The Arnont Paule (Arnold Paole or Arnaut Pavle, as you can also find) was the man who brought up the Eighteenth century vampire controversy… Or, how should I say, 99% of the modern vampires are based on his not so sucessfull life.
Arnont was a Serbian hajduk who was believed to have become a vampire after his death, initiating an epidemic of supposed vampirism that killed at least 16 people in his native village of Meduegna, located at the Morava river near the town of Paraćin, Serbia. His case, became famous because of the direct involvement of the Austrian authorities and the documentation by Austrian physicians and officers, who confirmed the reality of vampires. Their report of the case was distributed in Western Europe and contributed to the spread of vampire belief among educated Europeans. The report and its significance for the subsequent Eighteenth century vampire controversy are nowadays explained with the poor understanding of the process of corpse decomposition at the time.
His first outbreak is only known from Flückinger’s report about the second epidemic and its prehistory. According to the account of the Medveđa locals as retold there, Arnold Paole was a hajduk who had moved to the village from the Turkish-controlled part of Serbia. He reportedly often mentioned that he had been plagued by a vampire at a location named Gossowa (perhaps Kosovo), but that he had cured himself by eating soil from the vampire’s grave and smearing himself with his blood. About 1725, he broke his neck (stupid.) in a fall from a haywagon. Within 20 or 30 days after Paole’s death, four persons complained that they had been plagued by him. These people all died shortly thereafter. Ten days later, villagers, advised by their hadnack (a military/administrative title) who had witnessed such events before, opened his grave. They saw that the corpse was undecomposed “and that fresh blood had flowed from his eyes, nose, mouth, and ears; that the shirt, the covering, and the coffin were completely bloody; that the old nails on his hands and feet, along with the skin, had fallen off, and that new ones had grown”. Concluding that Paole was indeed a vampire, they drove a stake through his heart, to which he reacted by groaning and bleeding, and burned the body. They then disinterred Paole’s four supposed victims and performed the same procedure, to prevent them from becoming vampires.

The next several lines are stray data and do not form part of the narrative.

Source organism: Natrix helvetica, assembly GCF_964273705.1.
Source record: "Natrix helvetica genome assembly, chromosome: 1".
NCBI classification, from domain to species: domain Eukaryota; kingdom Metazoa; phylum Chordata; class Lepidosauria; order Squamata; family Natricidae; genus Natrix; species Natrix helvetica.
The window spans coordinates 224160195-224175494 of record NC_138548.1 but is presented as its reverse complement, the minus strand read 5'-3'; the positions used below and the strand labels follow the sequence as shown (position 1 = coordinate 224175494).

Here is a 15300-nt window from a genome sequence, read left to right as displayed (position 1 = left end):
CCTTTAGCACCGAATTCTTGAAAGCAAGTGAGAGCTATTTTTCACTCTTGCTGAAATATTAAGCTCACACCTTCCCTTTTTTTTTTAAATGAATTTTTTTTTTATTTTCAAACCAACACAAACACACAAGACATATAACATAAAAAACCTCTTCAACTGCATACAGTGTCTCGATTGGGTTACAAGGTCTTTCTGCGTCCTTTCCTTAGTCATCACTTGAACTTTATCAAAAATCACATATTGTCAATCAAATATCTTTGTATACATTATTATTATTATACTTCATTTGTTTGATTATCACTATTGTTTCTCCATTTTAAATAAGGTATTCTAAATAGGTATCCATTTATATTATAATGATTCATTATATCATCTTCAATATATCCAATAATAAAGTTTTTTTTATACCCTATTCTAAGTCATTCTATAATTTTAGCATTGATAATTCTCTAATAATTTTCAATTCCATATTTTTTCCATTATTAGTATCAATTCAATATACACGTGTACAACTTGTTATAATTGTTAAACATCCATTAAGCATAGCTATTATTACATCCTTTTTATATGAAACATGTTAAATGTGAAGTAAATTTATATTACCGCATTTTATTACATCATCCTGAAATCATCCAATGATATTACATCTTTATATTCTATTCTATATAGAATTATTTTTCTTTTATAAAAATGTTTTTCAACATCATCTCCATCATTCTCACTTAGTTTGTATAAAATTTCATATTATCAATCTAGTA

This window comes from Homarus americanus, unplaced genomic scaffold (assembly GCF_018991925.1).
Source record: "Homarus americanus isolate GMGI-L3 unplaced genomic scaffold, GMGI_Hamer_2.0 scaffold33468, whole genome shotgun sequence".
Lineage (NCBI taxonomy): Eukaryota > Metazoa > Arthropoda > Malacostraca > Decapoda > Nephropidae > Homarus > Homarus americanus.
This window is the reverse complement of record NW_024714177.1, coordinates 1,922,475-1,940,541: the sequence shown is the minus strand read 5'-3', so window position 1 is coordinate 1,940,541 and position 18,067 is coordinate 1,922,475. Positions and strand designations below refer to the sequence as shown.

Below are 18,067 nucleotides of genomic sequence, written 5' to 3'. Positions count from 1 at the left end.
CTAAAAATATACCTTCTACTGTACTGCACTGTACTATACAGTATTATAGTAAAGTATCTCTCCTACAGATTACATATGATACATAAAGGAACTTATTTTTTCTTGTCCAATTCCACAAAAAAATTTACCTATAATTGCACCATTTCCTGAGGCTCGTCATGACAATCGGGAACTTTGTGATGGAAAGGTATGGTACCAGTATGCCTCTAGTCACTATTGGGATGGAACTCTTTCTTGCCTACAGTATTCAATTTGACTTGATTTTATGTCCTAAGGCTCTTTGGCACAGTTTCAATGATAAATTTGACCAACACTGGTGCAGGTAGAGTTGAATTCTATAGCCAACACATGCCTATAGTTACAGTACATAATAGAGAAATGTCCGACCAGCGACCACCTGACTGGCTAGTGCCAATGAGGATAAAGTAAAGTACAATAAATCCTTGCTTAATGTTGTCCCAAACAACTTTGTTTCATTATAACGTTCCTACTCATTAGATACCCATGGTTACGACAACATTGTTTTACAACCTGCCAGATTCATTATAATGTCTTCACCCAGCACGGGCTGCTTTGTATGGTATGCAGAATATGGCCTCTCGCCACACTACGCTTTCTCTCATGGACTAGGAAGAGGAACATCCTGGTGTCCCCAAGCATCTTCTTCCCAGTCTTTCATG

About 5 years later, in the winter of 1731, a new epidemic occurred, with more than ten people dying within several weeks, some of them in just two or three days without any previous illness. The numbers and the age of the deceased vary somewhat between the two main sources.